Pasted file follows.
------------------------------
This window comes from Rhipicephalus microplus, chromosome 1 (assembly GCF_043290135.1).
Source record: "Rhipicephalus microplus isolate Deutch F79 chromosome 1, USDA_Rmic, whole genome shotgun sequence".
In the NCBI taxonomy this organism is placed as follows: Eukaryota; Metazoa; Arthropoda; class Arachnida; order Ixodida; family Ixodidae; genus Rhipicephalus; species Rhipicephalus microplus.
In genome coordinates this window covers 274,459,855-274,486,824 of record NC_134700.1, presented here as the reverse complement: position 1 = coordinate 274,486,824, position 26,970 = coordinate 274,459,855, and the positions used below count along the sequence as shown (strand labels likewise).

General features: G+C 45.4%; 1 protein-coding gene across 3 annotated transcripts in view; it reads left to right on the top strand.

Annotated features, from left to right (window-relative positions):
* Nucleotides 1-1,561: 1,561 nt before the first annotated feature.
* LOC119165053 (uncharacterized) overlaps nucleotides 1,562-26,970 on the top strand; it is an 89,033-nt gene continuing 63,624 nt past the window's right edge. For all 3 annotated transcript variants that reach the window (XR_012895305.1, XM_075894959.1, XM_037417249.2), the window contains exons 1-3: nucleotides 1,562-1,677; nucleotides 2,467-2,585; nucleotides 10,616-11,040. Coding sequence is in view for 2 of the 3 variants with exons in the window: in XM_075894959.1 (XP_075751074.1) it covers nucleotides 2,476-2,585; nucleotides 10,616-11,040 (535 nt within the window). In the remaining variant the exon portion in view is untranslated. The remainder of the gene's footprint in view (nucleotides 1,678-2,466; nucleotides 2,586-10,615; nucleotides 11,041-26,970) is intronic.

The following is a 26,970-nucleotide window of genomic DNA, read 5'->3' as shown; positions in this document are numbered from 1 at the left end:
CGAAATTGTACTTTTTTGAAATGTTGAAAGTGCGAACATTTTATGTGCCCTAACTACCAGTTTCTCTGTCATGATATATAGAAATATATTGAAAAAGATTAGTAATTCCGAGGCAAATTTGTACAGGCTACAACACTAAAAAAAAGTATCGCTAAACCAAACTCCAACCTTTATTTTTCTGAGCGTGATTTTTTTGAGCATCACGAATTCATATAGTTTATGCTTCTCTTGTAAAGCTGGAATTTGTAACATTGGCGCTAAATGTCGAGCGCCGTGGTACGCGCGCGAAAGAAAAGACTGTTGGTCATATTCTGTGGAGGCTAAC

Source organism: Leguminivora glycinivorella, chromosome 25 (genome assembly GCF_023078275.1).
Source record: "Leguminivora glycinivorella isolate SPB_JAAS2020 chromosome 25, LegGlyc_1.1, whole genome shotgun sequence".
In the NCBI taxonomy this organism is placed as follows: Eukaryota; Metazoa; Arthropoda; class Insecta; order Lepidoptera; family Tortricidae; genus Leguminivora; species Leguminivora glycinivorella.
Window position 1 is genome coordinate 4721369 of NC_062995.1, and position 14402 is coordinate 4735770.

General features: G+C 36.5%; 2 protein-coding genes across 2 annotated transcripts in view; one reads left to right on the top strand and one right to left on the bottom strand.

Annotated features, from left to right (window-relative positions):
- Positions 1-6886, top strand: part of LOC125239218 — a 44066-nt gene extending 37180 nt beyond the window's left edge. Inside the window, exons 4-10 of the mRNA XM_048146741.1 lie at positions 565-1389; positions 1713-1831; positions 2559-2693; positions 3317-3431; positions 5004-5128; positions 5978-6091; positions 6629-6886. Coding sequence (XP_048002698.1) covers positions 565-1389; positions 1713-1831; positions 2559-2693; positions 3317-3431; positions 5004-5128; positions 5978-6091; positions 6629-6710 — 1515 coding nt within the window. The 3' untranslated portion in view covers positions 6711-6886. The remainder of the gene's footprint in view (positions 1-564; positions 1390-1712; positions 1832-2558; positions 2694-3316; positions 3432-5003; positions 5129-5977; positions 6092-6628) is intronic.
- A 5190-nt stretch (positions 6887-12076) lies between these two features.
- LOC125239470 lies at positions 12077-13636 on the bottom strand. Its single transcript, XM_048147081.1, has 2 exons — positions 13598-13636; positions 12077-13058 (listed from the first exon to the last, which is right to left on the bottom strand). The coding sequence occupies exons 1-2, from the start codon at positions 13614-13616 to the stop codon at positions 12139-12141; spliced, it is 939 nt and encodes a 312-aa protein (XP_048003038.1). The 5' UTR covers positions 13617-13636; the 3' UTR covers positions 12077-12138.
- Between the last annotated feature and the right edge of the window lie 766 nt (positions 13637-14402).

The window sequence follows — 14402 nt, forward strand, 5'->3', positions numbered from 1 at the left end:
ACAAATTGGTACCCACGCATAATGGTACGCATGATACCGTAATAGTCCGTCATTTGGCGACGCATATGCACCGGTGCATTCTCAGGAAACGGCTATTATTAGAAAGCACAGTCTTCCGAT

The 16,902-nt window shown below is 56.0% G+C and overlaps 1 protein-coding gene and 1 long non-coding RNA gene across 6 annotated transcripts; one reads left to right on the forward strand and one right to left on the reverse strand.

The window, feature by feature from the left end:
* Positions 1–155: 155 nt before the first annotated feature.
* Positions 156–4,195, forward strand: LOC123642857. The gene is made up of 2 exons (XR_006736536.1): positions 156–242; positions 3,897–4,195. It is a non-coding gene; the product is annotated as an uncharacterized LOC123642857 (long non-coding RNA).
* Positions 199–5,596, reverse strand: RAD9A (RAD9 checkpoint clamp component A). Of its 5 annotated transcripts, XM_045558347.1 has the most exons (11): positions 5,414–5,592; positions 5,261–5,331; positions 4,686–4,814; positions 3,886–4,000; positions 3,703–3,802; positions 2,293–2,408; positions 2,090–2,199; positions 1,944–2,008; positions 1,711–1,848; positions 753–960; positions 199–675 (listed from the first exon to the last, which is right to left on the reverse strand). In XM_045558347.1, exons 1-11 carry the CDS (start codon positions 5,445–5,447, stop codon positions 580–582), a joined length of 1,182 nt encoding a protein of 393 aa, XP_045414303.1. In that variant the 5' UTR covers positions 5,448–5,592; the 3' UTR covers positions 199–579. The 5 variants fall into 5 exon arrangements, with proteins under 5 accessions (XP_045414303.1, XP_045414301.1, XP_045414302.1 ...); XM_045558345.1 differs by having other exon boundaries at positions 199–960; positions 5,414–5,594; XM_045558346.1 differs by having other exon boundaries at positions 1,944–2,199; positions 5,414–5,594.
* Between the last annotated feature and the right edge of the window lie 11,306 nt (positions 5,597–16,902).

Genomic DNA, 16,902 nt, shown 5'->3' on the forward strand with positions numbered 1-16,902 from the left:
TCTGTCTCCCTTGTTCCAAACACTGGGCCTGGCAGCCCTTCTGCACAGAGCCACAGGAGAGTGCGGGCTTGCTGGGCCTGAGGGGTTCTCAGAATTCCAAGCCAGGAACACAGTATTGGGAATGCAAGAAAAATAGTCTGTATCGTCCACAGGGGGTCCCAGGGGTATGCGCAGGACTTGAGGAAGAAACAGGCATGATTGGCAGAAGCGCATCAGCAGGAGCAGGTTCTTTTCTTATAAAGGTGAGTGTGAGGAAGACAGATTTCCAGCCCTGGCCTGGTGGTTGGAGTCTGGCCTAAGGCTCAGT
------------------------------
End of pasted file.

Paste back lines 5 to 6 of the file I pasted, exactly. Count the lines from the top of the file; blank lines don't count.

General features: G+C 45.4%; 1 protein-coding gene across 3 annotated transcripts in view; it reads left to right on the top strand.

Annotated features, from left to right (window-relative positions):